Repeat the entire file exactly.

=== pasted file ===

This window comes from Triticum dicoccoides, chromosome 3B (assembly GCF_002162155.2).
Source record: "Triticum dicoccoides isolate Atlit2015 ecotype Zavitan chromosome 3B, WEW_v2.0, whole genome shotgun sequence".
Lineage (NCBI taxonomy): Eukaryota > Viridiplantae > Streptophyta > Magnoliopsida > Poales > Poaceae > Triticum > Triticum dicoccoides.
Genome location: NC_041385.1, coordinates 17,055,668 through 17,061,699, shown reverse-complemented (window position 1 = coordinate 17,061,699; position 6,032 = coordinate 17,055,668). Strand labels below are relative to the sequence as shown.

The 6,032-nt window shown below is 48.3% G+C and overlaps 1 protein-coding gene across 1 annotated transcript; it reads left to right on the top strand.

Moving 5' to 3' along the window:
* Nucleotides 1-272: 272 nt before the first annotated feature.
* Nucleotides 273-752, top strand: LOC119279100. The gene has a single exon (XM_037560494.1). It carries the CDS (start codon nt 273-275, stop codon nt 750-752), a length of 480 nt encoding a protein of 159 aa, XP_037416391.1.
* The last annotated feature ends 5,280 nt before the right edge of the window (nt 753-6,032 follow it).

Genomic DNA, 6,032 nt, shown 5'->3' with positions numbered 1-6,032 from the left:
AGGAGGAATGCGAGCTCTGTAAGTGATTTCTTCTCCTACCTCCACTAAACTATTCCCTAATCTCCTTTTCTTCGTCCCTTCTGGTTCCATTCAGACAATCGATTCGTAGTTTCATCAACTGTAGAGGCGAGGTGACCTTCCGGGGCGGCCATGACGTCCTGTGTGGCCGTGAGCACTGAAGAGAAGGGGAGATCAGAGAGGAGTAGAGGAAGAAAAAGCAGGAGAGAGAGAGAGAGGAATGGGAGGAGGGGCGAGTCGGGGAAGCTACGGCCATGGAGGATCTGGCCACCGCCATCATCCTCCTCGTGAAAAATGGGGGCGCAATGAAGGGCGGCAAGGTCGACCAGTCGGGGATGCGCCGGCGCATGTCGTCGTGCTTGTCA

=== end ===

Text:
This window comes from Triticum dicoccoides, chromosome 3B (assembly GCF_002162155.2).
Source record: "Triticum dicoccoides isolate Atlit2015 ecotype Zavitan chromosome 3B, WEW_v2.0, whole genome shotgun sequence".
Lineage (NCBI taxonomy): Eukaryota > Viridiplantae > Streptophyta > Magnoliopsida > Poales > Poaceae > Triticum > Triticum dicoccoides.
Genome location: NC_041385.1, coordinates 17,055,668 through 17,061,699, shown reverse-complemented (window position 1 = coordinate 17,061,699; position 6,032 = coordinate 17,055,668). Strand labels below are relative to the sequence as shown.

The 6,032-nt window shown below is 48.3% G+C and overlaps 1 protein-coding gene across 1 annotated transcript; it reads left to right on the top strand.

Moving 5' to 3' along the window:
* Nucleotides 1-272: 272 nt before the first annotated feature.
* Nucleotides 273-752, top strand: LOC119279100. The gene has a single exon (XM_037560494.1). It carries the CDS (start codon nt 273-275, stop codon nt 750-752), a length of 480 nt encoding a protein of 159 aa, XP_037416391.1.
* The last annotated feature ends 5,280 nt before the right edge of the window (nt 753-6,032 follow it).

Genomic DNA, 6,032 nt, shown 5'->3' with positions numbered 1-6,032 from the left:
AGGAGGAATGCGAGCTCTGTAAGTGATTTCTTCTCCTACCTCCACTAAACTATTCCCTAATCTCCTTTTCTTCGTCCCTTCTGGTTCCATTCAGACAATCGATTCGTAGTTTCATCAACTGTAGAGGCGAGGTGACCTTCCGGGGCGGCCATGACGTCCTGTGTGGCCGTGAGCACTGAAGAGAAGGGGAGATCAGAGAGGAGTAGAGGAAGAAAAAGCAGGAGAGAGAGAGAGAGGAATGGGAGGAGGGGCGAGTCGGGGAAGCTACGGCCATGGAGGATCTGGCCACCGCCATCATCCTCCTCGTGAAAAATGGGGGCGCAATGAAGGGCGGCAAGGTCGACCAGTCGGGGATGCGCCGGCGCATGTCGTCGTGCTTGTCA